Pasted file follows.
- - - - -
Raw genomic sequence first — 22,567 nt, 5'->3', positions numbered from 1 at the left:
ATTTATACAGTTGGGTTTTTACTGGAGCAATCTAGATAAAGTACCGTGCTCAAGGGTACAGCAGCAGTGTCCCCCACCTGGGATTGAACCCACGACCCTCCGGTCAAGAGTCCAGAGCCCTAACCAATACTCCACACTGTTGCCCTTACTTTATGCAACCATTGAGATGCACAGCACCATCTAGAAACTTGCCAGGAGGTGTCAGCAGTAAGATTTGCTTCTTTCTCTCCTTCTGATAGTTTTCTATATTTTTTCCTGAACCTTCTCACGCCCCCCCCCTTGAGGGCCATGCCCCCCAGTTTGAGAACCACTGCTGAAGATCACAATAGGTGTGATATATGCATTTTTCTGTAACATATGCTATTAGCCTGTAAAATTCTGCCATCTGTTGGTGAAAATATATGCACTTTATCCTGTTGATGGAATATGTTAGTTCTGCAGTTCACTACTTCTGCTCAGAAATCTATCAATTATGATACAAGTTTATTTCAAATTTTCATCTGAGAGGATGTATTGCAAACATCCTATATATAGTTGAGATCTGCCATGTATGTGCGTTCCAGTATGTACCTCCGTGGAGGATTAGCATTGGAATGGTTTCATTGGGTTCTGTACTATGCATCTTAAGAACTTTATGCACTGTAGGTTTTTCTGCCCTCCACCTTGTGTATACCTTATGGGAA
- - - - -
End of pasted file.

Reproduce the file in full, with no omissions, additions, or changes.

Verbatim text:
Raw genomic sequence first — 22,567 nt, 5'->3', positions numbered from 1 at the left:
ATTTATACAGTTGGGTTTTTACTGGAGCAATCTAGATAAAGTACCGTGCTCAAGGGTACAGCAGCAGTGTCCCCCACCTGGGATTGAACCCACGACCCTCCGGTCAAGAGTCCAGAGCCCTAACCAATACTCCACACTGTTGCCCTTACTTTATGCAACCATTGAGATGCACAGCACCATCTAGAAACTTGCCAGGAGGTGTCAGCAGTAAGATTTGCTTCTTTCTCTCCTTCTGATAGTTTTCTATATTTTTTCCTGAACCTTCTCACGCCCCCCCCCTTGAGGGCCATGCCCCCCAGTTTGAGAACCACTGCTGAAGATCACAATAGGTGTGATATATGCATTTTTCTGTAACATATGCTATTAGCCTGTAAAATTCTGCCATCTGTTGGTGAAAATATATGCACTTTATCCTGTTGATGGAATATGTTAGTTCTGCAGTTCACTACTTCTGCTCAGAAATCTATCAATTATGATACAAGTTTATTTCAAATTTTCATCTGAGAGGATGTATTGCAAACATCCTATATATAGTTGAGATCTGCCATGTATGTGCGTTCCAGTATGTACCTCCGTGGAGGATTAGCATTGGAATGGTTTCATTGGGTTCTGTACTATGCATCTTAAGAACTTTATGCACTGTAGGTTTTTCTGCCCTCCACCTTGTGTATACCTTATGGGAA